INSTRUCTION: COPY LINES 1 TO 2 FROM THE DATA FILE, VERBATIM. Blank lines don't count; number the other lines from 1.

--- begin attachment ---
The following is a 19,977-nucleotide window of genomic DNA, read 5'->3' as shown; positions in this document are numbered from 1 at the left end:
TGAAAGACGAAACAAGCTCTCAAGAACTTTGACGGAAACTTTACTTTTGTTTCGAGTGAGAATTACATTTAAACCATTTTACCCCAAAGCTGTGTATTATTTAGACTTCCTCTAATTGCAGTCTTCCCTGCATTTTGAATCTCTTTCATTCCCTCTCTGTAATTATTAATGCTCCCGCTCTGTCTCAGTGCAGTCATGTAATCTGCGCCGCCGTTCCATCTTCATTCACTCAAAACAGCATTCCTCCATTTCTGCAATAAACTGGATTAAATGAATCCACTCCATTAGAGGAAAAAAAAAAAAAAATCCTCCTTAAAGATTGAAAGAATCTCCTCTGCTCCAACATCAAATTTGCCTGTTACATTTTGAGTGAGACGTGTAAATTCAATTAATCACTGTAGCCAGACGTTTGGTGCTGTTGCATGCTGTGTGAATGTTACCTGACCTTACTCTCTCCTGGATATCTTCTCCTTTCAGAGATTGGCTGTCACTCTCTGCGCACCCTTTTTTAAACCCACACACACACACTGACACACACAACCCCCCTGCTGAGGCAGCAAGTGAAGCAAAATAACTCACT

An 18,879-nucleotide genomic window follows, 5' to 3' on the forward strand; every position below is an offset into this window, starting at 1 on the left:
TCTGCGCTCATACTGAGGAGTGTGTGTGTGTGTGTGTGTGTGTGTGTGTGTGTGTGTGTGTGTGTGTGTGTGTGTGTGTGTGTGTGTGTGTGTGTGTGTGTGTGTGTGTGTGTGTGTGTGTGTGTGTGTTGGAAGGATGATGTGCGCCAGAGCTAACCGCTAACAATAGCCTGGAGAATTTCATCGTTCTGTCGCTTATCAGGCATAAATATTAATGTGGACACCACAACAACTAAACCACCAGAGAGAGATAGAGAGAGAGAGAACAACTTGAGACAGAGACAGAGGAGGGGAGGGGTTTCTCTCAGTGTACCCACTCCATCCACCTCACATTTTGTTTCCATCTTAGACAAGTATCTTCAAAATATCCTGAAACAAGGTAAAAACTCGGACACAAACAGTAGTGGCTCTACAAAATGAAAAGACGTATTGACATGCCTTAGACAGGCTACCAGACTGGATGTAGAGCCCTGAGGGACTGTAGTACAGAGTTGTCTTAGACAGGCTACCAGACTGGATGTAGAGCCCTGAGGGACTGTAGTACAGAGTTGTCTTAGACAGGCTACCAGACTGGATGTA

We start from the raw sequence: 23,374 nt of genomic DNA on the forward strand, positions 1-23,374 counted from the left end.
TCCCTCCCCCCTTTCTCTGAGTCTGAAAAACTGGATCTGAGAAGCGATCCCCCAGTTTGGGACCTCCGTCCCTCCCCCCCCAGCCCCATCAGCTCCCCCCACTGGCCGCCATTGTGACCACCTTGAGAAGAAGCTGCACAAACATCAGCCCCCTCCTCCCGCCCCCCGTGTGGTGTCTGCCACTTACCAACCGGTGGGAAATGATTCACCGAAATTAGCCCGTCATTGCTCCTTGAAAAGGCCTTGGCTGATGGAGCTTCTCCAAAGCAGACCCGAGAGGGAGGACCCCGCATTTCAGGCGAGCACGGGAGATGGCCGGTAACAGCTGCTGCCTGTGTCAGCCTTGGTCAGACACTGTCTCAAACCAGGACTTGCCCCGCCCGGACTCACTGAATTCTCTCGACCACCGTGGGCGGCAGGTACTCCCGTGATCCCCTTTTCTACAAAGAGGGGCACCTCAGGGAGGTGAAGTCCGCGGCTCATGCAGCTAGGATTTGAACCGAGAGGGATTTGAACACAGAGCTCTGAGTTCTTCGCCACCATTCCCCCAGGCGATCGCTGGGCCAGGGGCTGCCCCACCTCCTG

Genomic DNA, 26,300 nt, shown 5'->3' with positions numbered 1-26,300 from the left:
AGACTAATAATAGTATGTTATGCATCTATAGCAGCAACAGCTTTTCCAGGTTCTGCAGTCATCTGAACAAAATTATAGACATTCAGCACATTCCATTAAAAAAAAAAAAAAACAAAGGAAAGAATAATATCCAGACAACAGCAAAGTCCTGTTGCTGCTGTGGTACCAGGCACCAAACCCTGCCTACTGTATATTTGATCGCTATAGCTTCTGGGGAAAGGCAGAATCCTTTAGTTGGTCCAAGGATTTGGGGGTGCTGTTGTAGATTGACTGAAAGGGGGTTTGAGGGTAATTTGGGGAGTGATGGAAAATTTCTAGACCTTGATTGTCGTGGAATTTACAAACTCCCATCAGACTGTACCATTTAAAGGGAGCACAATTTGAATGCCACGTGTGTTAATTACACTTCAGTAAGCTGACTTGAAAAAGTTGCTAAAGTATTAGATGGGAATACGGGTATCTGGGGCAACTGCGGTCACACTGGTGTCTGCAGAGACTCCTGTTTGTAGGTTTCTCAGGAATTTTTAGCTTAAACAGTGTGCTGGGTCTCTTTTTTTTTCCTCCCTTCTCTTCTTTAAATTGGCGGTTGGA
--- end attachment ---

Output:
The following is a 19,977-nucleotide window of genomic DNA, read 5'->3' as shown; positions in this document are numbered from 1 at the left end:
TGAAAGACGAAACAAGCTCTCAAGAACTTTGACGGAAACTTTACTTTTGTTTCGAGTGAGAATTACATTTAAACCATTTTACCCCAAAGCTGTGTATTATTTAGACTTCCTCTAATTGCAGTCTTCCCTGCATTTTGAATCTCTTTCATTCCCTCTCTGTAATTATTAATGCTCCCGCTCTGTCTCAGTGCAGTCATGTAATCTGCGCCGCCGTTCCATCTTCATTCACTCAAAACAGCATTCCTCCATTTCTGCAATAAACTGGATTAAATGAATCCACTCCATTAGAGGAAAAAAAAAAAAAAATCCTCCTTAAAGATTGAAAGAATCTCCTCTGCTCCAACATCAAATTTGCCTGTTACATTTTGAGTGAGACGTGTAAATTCAATTAATCACTGTAGCCAGACGTTTGGTGCTGTTGCATGCTGTGTGAATGTTACCTGACCTTACTCTCTCCTGGATATCTTCTCCTTTCAGAGATTGGCTGTCACTCTCTGCGCACCCTTTTTTAAACCCACACACACACACTGACACACACAACCCCCCTGCTGAGGCAGCAAGTGAAGCAAAATAACTCACT